Little girl gets sucked into a tv; the tree outside of older brother Robbie’s window tries to snatch him up; Tangina the medium is a hoot to watch on the screen; melting faces and objects whizzing through the air as if perpetually stuck in a twister; and portals to and from another dimension. With all that going for it, Poltergeist is definitely a fun horror flick to curl up on the couch with your honey to with a bowl of popcorn. But if the T.V. starts vomitting phantoms at you, it might be best to run out of the house immediately!


CREEPSHOW (1982)

Directed by: George A. Romero

Produced by: Richard P. Rubinstein

Screenplay by: Stephen King

Starring: Hal Holbrook, Adrienne Barbeau, Fritz Weaver, Leslie Nielsen, Carrie Nye, E. G. Marshall, Viveca Lindfors, Tom Atkins

Released: November 12, 1982

This movie is one of the more popular anthology horror movies comprising of five vignettes, “Father’s Day“, “The Lonesome Death of Jordy Verrill“, “Something to Tide You Over“, “The Crate” and “They’re Creeping Up on You!” and a bookend piece introducing and closing out the film. The segments “Jordy Verrill” about a simple man named Jordy (King) that stumbles upon a meteorite that has incredible floral consequences when Jordy touches it, and “The Crate” about a murderous Bigfoot like creature held in a box at a university that one psychopath professor (Holbrook) decides to use as a method to kill his obnoxious wife (Barbeau), were adapted for the screen from Stephen King’s unpublished material. The remaining segments, “Father’s Day” about the reanimated corpse of a murdered family patriarch that seeks vengeance against his greedy duplicitous family…and some cake, “Something To Tide You Over” about an enraged millionaire (Nielsen) who plots the murders of his wife and her lover (Danson), and “They’re Creeping Up on You!” about a Scrooge like rich crotchpot overrun in his penthouse apartment by swarms of cockroaches were written specifically for the movie. My personal favourite of the lot was “They’re Creeping Up on You!”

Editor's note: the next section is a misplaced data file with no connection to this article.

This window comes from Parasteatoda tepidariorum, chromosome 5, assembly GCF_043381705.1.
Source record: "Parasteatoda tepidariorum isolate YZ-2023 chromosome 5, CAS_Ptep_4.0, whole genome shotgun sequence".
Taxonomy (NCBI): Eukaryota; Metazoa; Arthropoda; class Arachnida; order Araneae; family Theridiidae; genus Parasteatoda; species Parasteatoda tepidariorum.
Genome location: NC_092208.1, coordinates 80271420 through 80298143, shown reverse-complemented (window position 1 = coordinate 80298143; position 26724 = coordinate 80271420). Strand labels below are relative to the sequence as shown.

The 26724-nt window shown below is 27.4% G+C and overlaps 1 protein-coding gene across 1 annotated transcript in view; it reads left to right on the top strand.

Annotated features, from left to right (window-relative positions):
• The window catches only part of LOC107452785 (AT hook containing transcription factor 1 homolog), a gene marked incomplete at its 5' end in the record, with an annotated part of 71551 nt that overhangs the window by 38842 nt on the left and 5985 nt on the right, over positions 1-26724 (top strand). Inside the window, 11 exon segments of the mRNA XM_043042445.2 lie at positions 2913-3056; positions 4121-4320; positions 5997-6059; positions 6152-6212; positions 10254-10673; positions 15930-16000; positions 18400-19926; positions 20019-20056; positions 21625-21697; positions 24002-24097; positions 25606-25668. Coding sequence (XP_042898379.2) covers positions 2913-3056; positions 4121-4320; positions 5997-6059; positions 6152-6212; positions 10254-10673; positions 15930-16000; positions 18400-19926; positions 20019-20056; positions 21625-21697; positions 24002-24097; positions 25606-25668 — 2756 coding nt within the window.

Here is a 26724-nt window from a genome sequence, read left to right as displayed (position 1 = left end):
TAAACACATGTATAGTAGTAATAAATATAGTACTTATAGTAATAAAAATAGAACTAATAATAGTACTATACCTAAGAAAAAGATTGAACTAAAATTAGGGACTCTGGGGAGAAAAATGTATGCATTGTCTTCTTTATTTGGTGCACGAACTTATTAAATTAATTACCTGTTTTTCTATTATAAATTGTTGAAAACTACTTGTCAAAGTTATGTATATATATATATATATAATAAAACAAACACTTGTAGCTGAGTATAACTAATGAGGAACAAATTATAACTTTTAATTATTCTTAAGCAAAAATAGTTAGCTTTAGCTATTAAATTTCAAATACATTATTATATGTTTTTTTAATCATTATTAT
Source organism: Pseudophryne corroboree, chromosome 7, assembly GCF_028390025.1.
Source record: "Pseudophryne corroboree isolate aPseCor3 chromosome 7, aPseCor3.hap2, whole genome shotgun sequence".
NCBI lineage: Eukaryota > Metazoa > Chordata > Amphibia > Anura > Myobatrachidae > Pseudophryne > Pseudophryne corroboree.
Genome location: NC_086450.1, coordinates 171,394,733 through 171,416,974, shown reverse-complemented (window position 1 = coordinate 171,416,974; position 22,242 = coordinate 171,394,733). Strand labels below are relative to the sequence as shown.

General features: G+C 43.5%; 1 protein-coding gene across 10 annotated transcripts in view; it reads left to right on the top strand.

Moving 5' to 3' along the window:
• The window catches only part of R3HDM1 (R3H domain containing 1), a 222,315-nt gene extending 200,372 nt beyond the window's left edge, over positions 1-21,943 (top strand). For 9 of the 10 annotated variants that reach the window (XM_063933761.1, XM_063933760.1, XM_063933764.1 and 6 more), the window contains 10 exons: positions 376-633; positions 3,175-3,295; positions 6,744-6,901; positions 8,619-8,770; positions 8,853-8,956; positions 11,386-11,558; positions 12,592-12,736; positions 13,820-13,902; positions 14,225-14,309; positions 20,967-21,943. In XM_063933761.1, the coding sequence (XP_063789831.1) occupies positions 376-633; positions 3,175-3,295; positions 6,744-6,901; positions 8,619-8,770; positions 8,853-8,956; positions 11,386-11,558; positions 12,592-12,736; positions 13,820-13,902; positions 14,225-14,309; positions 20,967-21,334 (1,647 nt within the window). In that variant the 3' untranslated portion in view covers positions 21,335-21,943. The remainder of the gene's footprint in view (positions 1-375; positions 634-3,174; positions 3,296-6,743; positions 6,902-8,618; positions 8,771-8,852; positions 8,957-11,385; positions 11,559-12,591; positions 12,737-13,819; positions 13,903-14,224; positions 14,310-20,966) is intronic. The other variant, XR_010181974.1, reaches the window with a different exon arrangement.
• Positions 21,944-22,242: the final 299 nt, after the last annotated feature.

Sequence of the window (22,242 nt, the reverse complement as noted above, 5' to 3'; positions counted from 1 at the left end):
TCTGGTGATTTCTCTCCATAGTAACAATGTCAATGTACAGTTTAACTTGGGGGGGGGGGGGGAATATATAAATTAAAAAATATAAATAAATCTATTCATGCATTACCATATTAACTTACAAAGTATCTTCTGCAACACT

Creepshow (1982) was a rare departure from Director George Romero’s usual comfort zone zombie-fare. The movie is a book-ended anthology picture, with various themes and tones, that attempts to successfully emulate the classic horror comics of the 1950s that George Romero grew up with. On paper, with a screenplay written by Stephen King – directed by a Horror master in Romero – and an impressive cast of the day including Tom Atkins, Adrienne Barbeau, Leslie Nielsen and Ted Dansen (to name a few) the movie seems like it would be an awesome horror flick…but it lacks any real frights. However, the film was a moderate sleeper success in 1982, and spawned a sequel in 1987. A third movie was released in 2006 and although it follows a similar format, it lacks the same charm and feel of both the original and Part 2.


VIDEODROME (1983)

Directed by: David Cronenberg

Produced by: Claude Héroux

Written by: David Cronenberg

Starring: James Woods, Sonja Smits, Deborah Harry

Released: February 4, 1983

Videodrome is the kind of horror movie that you watch while stoned. So that when you see a dudes’ (James Woods) stomach turn into a pseudo-vagina VCR, or fingers stretching outward from a human chest or television, you can blame it on the funny mushrooms you just had about 45 minutes ago. The movie is a trip, and it’s one of director David Cronenberg’s biggest cult films from an experimental era. Debbie Harry from the 1970’s band Blondie, plays the lead sexual conquest with the bizarre fetish palette. There’s some very bloody visuals in this film, and at parts you may find yourself scratching your head wondering just what exactly is going on. But it plays like a car accident where you can’t look away. It’s dated and cheesy, but different and bizarre enough to deserve a quick watch.



A NIGHTMARE ON ELM STREET (1984)

Directed By: Wes Craven

Written By: Wes Craven

Starring: John Saxon; Heather Langenkamp; Johnny Depp; Robert Englund

Released: November 1984

“I’m your boyfriend now, Nancy!”

I have never been a fan of the Nightmare on Elm Street series as a whole. I often found them silly and after every chapter Freddie Krueger became more and more ridiculous. Anyone that could come up with a wittier bon mot then him could live to see another day. In fact, I would almost consider the 2010 remake a better film as Freddie is far more menacing and frightening in that installment, but to do so would be a great diss-service to the original. I haven’t seen the movie in years, but most notably for me is Johnny Depp’s “bloody” death, the razor-gloved hand pervertedly creeping on Nancy in the water as the poor stressed girl is trying to have a relaxing tub, and of course her getting french-kissed by a rotary phone (You mean they didn’t have speed dial? Oh the horror!) The kids nursery rhyme: “One, two, Freddy’s coming for you…Three, four, better lock your door…Five, six, grab your crucifix…Seven, eight, gonna stay up late…Nine, ten, never sleep again” is scary in its own right. The movie has a lot of really cool special effects (which is really what prompted me to include the movie on my list). The first one is worth a watch for any true horror fan…the sequels not so much!